The events of 2020 have reset expectations and significantly accelerated several existing trends in the global payments sector. According to the calculations, global revenues in this sector declined by an estimated 11-13% by the end of the year. Overall, in retail, the impact was not a decline but a change in buying behaviour. The consumers spent more money online, which caused that the growth rate of online retail of this year increased six times. Many consumers, in particular older shoppers, turned to online shopping for the first time.
Most of the countries affected by the pandemic has reported an increase in share of debit-card spending mostly at the expense of cash. The fear of contracting through hightraffic ATMs and, in some cases, the refusal of merchants to accept cash (often despite legal obligations) leaded consumers towards electronic payment options to complete purchases. Furthermore, the ATM usage for example in the United Kingdom fell by 46% from March to July 2020. The pandemic has accelerated the move from physical to virtual banking. Banks are closing branches (or in some cases will not reopen branches they closed due to the pandemic), as well as ATMs. For instance, in Australia the top four banks have removed 2,150 ATM terminals and closed 175 bank branches since June.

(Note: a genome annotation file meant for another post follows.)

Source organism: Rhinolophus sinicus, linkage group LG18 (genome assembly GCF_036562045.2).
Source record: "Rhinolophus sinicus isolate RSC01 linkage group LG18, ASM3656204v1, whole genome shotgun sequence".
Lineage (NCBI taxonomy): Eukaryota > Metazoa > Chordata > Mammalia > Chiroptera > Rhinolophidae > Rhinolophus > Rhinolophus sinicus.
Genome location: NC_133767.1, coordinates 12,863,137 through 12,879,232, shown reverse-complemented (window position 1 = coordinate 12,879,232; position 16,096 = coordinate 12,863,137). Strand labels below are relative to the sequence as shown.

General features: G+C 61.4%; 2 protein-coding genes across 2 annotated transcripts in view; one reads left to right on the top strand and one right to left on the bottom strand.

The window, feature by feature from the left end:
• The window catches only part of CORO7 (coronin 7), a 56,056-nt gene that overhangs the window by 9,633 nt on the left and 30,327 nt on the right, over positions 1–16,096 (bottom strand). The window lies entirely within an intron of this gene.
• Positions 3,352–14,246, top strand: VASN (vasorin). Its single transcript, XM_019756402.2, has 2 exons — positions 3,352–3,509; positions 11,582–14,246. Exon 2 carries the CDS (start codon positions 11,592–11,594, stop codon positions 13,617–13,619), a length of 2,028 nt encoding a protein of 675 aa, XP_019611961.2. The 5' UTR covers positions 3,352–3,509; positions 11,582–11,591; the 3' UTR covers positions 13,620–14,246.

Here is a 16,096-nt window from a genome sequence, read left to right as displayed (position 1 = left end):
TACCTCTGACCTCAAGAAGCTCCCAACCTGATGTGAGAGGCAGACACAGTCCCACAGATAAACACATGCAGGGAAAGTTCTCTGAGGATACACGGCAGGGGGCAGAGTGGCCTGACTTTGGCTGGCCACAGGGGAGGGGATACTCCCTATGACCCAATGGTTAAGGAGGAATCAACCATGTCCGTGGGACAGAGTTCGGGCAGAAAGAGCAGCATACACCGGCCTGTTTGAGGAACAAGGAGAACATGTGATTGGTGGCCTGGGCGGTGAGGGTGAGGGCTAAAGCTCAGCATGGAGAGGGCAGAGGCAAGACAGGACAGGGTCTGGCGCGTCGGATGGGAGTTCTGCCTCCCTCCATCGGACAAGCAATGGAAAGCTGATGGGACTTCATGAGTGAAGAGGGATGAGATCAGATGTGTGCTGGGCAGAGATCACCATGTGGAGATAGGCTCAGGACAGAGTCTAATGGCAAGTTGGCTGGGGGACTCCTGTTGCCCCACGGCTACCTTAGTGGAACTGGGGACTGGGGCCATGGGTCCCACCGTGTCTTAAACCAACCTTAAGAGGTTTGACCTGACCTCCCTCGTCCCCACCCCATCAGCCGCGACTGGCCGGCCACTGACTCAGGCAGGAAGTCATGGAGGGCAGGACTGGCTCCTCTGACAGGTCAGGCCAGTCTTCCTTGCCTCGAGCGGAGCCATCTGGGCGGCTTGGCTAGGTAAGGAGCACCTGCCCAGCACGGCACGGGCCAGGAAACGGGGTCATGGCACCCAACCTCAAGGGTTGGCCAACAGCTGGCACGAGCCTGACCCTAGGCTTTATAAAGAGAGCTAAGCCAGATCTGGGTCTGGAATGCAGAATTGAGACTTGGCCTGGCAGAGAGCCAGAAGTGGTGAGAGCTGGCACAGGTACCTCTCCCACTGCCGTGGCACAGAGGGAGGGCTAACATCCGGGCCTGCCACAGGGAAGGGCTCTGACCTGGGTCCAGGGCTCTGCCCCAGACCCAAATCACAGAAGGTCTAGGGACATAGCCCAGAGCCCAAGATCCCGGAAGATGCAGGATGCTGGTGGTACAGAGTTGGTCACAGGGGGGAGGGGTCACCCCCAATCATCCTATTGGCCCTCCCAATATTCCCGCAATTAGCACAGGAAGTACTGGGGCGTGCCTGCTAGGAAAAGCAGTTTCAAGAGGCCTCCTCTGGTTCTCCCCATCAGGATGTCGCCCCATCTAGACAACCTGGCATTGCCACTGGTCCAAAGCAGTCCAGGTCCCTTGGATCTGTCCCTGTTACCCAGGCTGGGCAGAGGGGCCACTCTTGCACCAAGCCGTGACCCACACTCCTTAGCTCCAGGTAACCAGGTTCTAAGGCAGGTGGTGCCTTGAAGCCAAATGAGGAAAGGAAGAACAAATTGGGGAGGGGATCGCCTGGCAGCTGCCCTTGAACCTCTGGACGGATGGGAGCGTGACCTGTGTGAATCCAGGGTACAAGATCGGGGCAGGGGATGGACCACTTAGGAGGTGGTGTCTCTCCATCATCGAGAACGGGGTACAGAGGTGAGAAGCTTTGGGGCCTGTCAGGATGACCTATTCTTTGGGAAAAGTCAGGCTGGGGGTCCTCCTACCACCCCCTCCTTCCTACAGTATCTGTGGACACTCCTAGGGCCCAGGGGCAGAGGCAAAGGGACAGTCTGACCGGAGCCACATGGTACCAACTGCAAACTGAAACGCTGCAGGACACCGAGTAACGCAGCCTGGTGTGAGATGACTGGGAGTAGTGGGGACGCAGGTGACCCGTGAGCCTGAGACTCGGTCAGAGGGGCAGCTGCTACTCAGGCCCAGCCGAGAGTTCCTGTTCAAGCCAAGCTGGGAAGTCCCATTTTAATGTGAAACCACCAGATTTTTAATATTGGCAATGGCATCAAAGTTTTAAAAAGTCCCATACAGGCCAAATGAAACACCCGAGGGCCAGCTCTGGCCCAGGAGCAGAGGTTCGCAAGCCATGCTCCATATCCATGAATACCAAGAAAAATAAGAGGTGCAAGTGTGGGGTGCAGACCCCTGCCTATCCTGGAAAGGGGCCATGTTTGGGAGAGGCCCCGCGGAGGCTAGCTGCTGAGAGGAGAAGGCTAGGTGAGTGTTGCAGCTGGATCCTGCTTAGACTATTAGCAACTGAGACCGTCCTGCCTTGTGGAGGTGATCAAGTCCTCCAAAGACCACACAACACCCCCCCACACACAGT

The reduced use of cash may cause benefits for the banks overall. The cash-related costs of the banks are higher than their related revenues, while they make profit on the electronic payments.